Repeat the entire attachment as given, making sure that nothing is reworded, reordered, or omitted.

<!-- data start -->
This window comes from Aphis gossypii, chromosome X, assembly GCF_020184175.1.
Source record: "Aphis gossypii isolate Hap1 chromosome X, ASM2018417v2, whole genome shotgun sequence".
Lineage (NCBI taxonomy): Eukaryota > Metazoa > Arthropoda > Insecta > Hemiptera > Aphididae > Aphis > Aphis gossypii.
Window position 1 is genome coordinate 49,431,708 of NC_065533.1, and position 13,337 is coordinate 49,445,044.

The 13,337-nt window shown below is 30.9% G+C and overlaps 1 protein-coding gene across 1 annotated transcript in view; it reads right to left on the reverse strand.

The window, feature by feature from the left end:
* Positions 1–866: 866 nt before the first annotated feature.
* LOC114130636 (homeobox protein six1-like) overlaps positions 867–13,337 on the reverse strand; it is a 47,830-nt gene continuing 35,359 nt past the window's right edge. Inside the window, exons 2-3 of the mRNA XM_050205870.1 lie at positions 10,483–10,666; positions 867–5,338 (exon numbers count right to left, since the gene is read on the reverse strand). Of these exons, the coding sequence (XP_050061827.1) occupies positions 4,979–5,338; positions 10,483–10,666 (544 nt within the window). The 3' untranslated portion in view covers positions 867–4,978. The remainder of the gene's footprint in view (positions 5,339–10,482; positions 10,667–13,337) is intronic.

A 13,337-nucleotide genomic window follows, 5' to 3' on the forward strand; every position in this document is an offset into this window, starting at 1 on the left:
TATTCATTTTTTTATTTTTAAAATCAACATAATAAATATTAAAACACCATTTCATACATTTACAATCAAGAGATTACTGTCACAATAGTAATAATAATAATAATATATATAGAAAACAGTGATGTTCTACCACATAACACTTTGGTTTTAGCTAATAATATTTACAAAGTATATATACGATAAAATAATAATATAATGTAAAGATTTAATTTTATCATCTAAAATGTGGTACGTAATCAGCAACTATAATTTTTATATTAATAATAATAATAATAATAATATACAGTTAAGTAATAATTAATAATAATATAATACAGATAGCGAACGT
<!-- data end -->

This window comes from Aphis gossypii, chromosome X, assembly GCF_020184175.1.
Source record: "Aphis gossypii isolate Hap1 chromosome X, ASM2018417v2, whole genome shotgun sequence".
Lineage (NCBI taxonomy): Eukaryota > Metazoa > Arthropoda > Insecta > Hemiptera > Aphididae > Aphis > Aphis gossypii.
Window position 1 is genome coordinate 49,431,708 of NC_065533.1, and position 13,337 is coordinate 49,445,044.

The 13,337-nt window shown below is 30.9% G+C and overlaps 1 protein-coding gene across 1 annotated transcript in view; it reads right to left on the reverse strand.

The window, feature by feature from the left end:
* Positions 1–866: 866 nt before the first annotated feature.
* LOC114130636 (homeobox protein six1-like) overlaps positions 867–13,337 on the reverse strand; it is a 47,830-nt gene continuing 35,359 nt past the window's right edge. Inside the window, exons 2-3 of the mRNA XM_050205870.1 lie at positions 10,483–10,666; positions 867–5,338 (exon numbers count right to left, since the gene is read on the reverse strand). Of these exons, the coding sequence (XP_050061827.1) occupies positions 4,979–5,338; positions 10,483–10,666 (544 nt within the window). The 3' untranslated portion in view covers positions 867–4,978. The remainder of the gene's footprint in view (positions 5,339–10,482; positions 10,667–13,337) is intronic.

A 13,337-nucleotide genomic window follows, 5' to 3' on the forward strand; every position in this document is an offset into this window, starting at 1 on the left:
TATTCATTTTTTTATTTTTAAAATCAACATAATAAATATTAAAACACCATTTCATACATTTACAATCAAGAGATTACTGTCACAATAGTAATAATAATAATAATATATATAGAAAACAGTGATGTTCTACCACATAACACTTTGGTTTTAGCTAATAATATTTACAAAGTATATATACGATAAAATAATAATATAATGTAAAGATTTAATTTTATCATCTAAAATGTGGTACGTAATCAGCAACTATAATTTTTATATTAATAATAATAATAATAATAATATACAGTTAAGTAATAATTAATAATAATATAATACAGATAGCGAACGT